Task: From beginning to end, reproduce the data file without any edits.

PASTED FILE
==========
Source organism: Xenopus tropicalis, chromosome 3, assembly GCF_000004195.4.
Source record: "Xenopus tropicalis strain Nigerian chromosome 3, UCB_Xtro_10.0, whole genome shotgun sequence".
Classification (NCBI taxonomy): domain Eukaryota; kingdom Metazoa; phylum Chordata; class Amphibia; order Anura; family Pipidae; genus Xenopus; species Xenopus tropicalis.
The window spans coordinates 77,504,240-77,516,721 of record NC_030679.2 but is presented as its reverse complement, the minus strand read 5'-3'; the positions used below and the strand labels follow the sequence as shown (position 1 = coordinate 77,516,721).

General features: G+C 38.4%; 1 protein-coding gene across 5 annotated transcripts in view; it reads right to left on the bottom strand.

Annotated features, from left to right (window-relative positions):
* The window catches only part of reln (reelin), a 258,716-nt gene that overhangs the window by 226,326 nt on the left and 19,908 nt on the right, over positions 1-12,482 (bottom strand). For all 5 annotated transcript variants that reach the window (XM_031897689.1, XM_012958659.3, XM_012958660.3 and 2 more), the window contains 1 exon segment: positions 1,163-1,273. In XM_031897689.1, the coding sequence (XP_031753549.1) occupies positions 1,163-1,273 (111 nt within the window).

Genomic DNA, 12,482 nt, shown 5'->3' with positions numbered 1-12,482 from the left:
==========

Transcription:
Source organism: Xenopus tropicalis, chromosome 3, assembly GCF_000004195.4.
Source record: "Xenopus tropicalis strain Nigerian chromosome 3, UCB_Xtro_10.0, whole genome shotgun sequence".
Classification (NCBI taxonomy): domain Eukaryota; kingdom Metazoa; phylum Chordata; class Amphibia; order Anura; family Pipidae; genus Xenopus; species Xenopus tropicalis.
The window spans coordinates 77,504,240-77,516,721 of record NC_030679.2 but is presented as its reverse complement, the minus strand read 5'-3'; the positions used below and the strand labels follow the sequence as shown (position 1 = coordinate 77,516,721).

General features: G+C 38.4%; 1 protein-coding gene across 5 annotated transcripts in view; it reads right to left on the bottom strand.

Annotated features, from left to right (window-relative positions):
* The window catches only part of reln (reelin), a 258,716-nt gene that overhangs the window by 226,326 nt on the left and 19,908 nt on the right, over positions 1-12,482 (bottom strand). For all 5 annotated transcript variants that reach the window (XM_031897689.1, XM_012958659.3, XM_012958660.3 and 2 more), the window contains 1 exon segment: positions 1,163-1,273. In XM_031897689.1, the coding sequence (XP_031753549.1) occupies positions 1,163-1,273 (111 nt within the window).

Genomic DNA, 12,482 nt, shown 5'->3' with positions numbered 1-12,482 from the left: